It is amazing how twelve days can make such a world of difference. I am no longer getting home care because I am so much better and driving too. So many people take just plain walking for granted, and so did I, until I couldn’t. This whole hellish 6 months has actually given me a new understanding of people with disabilities. It has taught me to not take anything—even something as simple as walking—for granted anymore. I know that there is a finite period of time on this earth and I MUST live it to the fullest. I have to just conclude that this is a miracle of God that was bestowed on me and that there is a lesson to be learned. I have started back to the gym just to walk on the track (because there are handrails, just in case; I still get nervous when walking) and have also started doing some of the P.T. exercises I was doing with the therapist after my last surgery. I am very, very, determined to get back as much function as I can. At this rate, I think I will be good in a few months and will continue to improve more and more as time goes on. I finally have HOPE, something I have not had in 4 months. Every day when I can easily maneuver around without losing my balance, I am amazed, and who would’ve thought that something so seemingly simple could give me such joy? When I see people that knew me before this latest surgery, they say I am different, almost glowing. I feel that I have a shot at a life now, but I will not forget the months I spent as disabled, hobbling around with a cane, ready to fall over at the drop of a hat, not being able to lift my own leg into the car, being a menace on the road because my leg was sometimes unresponsive. I drove my car again last Wednesday and at first I was not used to the sensation of actually having power in my leg. But, after a few minutes, I got the hang of it and reveled in the feeling that I could stop perfectly whenever I wanted to. Before this surgery, I drove with my heart in my throat because sometimes my car would lurch forward when I didn’t expect it, almost hitting the car in front of me. I had so many close calls that I was thinking of not driving anymore, but I just vowed to be extra, extra, careful, putting my foot on the brake way before I had to and pressing hard. But, even then, it was such an effort to just lift my leg from the gas to the brake and back again because of extreme weakness. It is a blessing to just be able to drive normally again. It is almost as if I have awoken from a coma and now have to learn to walk normally again. My right leg was so atrophied from lack of proper use of the muscle but it is already starting to get some of the tone back. I am so grateful that words cannot even describe it. I find myself smiling more at people now and that in itself is miraculous.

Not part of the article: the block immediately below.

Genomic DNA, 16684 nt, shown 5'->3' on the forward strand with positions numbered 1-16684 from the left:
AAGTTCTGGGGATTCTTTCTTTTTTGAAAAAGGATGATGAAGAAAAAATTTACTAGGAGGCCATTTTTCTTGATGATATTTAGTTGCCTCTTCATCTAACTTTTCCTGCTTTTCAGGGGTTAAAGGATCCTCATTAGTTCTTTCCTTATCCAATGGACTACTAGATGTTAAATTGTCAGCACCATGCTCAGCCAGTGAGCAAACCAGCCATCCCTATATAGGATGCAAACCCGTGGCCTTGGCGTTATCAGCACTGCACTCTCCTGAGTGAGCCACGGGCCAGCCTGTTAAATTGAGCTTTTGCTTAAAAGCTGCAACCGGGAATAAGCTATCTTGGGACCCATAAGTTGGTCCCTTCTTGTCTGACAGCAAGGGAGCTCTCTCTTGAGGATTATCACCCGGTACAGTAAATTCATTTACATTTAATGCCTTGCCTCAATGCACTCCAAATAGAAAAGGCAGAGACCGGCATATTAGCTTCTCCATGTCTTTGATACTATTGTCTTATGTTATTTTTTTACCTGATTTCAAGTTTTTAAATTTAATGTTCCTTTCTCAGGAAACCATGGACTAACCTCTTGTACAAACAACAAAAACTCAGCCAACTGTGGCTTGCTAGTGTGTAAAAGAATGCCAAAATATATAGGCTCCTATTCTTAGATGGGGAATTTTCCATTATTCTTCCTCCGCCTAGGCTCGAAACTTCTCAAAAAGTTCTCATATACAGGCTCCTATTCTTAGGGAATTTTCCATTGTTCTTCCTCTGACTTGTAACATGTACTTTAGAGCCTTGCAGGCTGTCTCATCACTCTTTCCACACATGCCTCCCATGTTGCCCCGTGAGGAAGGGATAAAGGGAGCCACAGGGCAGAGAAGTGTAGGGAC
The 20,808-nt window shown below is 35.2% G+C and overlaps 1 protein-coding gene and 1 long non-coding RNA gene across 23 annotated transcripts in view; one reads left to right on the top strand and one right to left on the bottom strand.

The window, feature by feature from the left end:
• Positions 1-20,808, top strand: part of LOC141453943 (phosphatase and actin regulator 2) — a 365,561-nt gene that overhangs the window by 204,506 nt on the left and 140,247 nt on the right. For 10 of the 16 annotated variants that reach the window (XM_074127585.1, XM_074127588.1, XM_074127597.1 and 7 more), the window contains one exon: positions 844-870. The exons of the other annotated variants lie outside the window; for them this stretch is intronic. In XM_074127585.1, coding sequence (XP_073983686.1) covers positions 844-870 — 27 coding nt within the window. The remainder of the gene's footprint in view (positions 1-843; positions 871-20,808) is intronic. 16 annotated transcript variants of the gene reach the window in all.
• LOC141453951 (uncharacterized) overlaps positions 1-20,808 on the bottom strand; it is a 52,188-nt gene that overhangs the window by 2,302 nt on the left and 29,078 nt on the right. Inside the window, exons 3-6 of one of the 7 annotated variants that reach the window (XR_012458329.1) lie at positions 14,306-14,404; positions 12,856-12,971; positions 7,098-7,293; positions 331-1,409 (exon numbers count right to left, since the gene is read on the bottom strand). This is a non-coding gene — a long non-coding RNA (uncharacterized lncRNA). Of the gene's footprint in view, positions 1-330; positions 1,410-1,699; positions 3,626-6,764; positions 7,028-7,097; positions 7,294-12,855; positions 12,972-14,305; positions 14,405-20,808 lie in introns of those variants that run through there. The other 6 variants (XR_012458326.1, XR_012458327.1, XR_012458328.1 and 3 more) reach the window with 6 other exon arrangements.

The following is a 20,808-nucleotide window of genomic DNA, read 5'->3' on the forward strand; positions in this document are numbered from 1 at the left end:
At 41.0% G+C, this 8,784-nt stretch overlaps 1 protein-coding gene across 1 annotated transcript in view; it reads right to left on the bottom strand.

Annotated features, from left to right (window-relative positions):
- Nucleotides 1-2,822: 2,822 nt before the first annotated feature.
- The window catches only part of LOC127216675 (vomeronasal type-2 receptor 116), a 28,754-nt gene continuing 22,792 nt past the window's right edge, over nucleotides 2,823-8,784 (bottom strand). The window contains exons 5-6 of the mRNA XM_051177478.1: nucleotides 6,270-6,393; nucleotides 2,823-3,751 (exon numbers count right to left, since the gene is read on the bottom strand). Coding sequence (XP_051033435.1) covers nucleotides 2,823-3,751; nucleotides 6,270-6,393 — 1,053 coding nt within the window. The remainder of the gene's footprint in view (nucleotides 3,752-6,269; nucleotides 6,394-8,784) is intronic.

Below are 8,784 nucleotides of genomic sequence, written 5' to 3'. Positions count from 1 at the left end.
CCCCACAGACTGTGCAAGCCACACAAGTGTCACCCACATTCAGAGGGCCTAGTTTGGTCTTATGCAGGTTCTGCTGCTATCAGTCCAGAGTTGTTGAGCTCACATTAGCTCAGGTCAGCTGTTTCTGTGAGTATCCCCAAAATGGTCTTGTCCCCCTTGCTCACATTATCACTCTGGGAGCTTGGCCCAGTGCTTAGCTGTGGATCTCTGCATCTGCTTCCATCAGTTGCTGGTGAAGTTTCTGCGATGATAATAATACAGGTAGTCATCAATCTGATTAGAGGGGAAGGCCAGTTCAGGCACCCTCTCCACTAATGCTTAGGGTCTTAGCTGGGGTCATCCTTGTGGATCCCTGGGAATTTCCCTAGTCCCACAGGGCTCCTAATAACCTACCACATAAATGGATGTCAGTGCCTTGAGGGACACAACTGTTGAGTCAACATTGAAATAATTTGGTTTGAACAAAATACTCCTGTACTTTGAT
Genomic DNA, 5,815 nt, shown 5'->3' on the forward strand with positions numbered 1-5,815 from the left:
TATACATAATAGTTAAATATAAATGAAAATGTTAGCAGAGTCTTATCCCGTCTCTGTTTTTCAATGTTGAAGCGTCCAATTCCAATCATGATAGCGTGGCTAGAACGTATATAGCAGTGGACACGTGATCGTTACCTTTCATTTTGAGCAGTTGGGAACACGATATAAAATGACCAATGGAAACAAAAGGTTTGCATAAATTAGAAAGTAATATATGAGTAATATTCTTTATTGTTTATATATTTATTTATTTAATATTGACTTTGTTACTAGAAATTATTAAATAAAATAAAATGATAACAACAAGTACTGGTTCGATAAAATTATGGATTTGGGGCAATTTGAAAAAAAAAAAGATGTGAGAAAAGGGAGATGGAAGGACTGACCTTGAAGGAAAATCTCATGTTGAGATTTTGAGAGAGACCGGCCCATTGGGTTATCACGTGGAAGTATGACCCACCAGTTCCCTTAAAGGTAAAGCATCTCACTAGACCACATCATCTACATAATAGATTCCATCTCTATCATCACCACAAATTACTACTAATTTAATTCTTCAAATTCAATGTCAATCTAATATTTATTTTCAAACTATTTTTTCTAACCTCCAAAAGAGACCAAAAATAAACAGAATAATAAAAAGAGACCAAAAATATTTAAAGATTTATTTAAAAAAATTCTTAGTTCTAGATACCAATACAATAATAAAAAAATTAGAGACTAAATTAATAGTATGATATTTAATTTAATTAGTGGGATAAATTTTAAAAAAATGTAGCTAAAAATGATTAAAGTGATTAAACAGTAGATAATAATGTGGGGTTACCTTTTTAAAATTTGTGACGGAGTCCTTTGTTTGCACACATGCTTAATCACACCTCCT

Surgery was 6 days ago and I am still having pain in my chest. I was told it is due to chondritis (inflammation of cartilage between ribs) due to the back surgery. In the hospital, I am sure the staff must have thought I was a baby. They had absolutely no idea how really terrible I felt between the incision in the back (quite long), the reflux in my belly due to the pain meds, and the horrendously painful chest. Every time the physical therapists came around, I was in severe, severe, chest pain which impeded my progress with the walking. However, I must have still done decently because I did not quality for in-patient rehab. I am actually very glad that I went home because there truly is “no place like home”, at least for me. They gave me a shot in the hospital of Toradol for the inflammation in my chest. It made a world of difference, but once the shot wore off, the pain started in again with a vengeance. By the time I wanted to sleep, it was impossible due to the belly and chest pain. I got almost no sleep last night. I called the office and they prescribed oral Toradol, which I can only take for 5 days at the most. Unfortunately I ended up eating too much for dinner which is now causing pain in my chest again, just in time for bed. I hope I will not have another bad night. It is worse when I sit or lay down. It seems the less I eat, the better I am. I am done with feeling horrible—-it is time for me to get better and start living a real life. Unfortunately, my legs are still stiff as a board but that might be due to the trauma of the surgery. But, on a good note, my right leg has improved drastically and I am able to move it on its own, rather than me lifting it up with my hands. That’s major and hopefully, the other nerve problems will improve over time. At least the leg issue seems to have resolved immediately.